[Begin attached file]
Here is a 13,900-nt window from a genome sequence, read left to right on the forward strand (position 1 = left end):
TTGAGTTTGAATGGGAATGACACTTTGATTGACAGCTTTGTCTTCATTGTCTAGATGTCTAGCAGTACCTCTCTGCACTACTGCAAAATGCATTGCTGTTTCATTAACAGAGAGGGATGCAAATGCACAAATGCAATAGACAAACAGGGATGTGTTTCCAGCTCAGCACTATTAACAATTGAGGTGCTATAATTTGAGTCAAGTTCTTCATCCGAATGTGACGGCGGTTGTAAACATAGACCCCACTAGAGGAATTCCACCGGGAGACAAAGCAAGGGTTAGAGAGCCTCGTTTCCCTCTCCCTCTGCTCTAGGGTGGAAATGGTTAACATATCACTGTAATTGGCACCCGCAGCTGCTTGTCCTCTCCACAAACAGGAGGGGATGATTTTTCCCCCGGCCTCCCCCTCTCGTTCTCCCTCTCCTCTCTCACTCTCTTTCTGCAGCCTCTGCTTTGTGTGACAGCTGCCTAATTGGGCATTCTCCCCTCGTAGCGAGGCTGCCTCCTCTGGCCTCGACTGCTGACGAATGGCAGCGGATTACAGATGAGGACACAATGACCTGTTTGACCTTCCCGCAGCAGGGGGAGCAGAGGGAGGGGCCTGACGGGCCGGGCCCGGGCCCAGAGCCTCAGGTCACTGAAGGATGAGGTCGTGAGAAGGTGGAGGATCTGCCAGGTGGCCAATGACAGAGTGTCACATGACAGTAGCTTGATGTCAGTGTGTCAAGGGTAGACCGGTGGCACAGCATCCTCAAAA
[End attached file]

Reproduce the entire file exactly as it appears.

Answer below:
Here is a 13,900-nt window from a genome sequence, read left to right on the forward strand (position 1 = left end):
TTGAGTTTGAATGGGAATGACACTTTGATTGACAGCTTTGTCTTCATTGTCTAGATGTCTAGCAGTACCTCTCTGCACTACTGCAAAATGCATTGCTGTTTCATTAACAGAGAGGGATGCAAATGCACAAATGCAATAGACAAACAGGGATGTGTTTCCAGCTCAGCACTATTAACAATTGAGGTGCTATAATTTGAGTCAAGTTCTTCATCCGAATGTGACGGCGGTTGTAAACATAGACCCCACTAGAGGAATTCCACCGGGAGACAAAGCAAGGGTTAGAGAGCCTCGTTTCCCTCTCCCTCTGCTCTAGGGTGGAAATGGTTAACATATCACTGTAATTGGCACCCGCAGCTGCTTGTCCTCTCCACAAACAGGAGGGGATGATTTTTCCCCCGGCCTCCCCCTCTCGTTCTCCCTCTCCTCTCTCACTCTCTTTCTGCAGCCTCTGCTTTGTGTGACAGCTGCCTAATTGGGCATTCTCCCCTCGTAGCGAGGCTGCCTCCTCTGGCCTCGACTGCTGACGAATGGCAGCGGATTACAGATGAGGACACAATGACCTGTTTGACCTTCCCGCAGCAGGGGGAGCAGAGGGAGGGGCCTGACGGGCCGGGCCCGGGCCCAGAGCCTCAGGTCACTGAAGGATGAGGTCGTGAGAAGGTGGAGGATCTGCCAGGTGGCCAATGACAGAGTGTCACATGACAGTAGCTTGATGTCAGTGTGTCAAGGGTAGACCGGTGGCACAGCATCCTCAAAA